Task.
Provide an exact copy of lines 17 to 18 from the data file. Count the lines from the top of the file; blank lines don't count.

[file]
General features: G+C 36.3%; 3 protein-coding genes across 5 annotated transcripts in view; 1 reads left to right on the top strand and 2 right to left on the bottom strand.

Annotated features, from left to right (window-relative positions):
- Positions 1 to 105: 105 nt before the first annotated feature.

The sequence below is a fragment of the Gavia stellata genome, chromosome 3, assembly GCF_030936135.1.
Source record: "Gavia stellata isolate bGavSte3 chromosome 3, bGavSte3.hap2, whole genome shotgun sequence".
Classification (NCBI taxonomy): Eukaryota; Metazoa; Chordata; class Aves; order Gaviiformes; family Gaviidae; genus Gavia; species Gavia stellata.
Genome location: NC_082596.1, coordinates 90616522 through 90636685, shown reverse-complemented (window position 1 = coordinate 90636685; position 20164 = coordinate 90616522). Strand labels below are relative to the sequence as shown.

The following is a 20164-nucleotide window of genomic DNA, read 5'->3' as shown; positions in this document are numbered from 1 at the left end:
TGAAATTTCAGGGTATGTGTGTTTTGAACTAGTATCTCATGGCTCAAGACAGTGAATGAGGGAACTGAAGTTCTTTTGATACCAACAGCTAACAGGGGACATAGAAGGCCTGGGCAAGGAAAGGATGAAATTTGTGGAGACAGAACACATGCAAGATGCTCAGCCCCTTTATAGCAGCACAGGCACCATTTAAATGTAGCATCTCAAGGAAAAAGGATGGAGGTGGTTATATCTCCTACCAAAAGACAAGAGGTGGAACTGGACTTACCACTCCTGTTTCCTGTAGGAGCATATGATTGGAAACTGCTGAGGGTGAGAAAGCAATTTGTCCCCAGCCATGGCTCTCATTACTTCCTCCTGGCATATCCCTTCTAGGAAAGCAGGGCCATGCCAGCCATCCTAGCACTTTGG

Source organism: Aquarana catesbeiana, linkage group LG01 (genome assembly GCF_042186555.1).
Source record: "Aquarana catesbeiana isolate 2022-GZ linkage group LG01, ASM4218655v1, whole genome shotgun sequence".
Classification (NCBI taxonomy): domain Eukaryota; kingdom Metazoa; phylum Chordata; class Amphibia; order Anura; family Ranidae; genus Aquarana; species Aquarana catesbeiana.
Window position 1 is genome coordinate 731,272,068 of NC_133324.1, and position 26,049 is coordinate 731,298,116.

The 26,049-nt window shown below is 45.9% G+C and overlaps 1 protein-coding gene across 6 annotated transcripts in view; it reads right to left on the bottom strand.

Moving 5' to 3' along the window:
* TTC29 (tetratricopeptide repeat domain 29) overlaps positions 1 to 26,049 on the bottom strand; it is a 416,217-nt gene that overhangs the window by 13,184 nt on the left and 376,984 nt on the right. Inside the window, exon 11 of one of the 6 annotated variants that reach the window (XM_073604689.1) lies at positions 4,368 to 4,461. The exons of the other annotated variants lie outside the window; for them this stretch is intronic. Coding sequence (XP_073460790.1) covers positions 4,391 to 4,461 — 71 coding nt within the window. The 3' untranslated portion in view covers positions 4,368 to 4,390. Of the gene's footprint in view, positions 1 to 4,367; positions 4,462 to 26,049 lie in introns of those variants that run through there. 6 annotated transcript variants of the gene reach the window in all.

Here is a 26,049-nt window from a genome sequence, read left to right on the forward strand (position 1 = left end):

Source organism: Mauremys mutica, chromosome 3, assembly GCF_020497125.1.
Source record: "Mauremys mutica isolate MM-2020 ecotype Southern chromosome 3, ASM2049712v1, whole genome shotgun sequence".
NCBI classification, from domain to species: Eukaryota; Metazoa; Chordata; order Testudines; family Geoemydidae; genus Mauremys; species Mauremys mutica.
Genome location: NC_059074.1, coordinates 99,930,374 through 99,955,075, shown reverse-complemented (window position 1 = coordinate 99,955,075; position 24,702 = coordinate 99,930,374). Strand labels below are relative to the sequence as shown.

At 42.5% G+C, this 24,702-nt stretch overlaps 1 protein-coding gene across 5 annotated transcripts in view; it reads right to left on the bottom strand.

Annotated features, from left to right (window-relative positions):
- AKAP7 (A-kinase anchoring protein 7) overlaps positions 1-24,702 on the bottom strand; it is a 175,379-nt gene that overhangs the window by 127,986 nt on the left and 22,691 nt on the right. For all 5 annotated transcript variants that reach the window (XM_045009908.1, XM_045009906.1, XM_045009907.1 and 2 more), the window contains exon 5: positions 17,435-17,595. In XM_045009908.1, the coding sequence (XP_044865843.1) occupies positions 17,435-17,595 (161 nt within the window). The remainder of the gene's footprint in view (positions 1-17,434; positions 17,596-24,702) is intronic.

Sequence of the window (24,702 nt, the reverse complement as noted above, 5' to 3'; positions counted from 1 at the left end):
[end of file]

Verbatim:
Here is a 26,049-nt window from a genome sequence, read left to right on the forward strand (position 1 = left end):

Source organism: Mauremys mutica, chromosome 3, assembly GCF_020497125.1.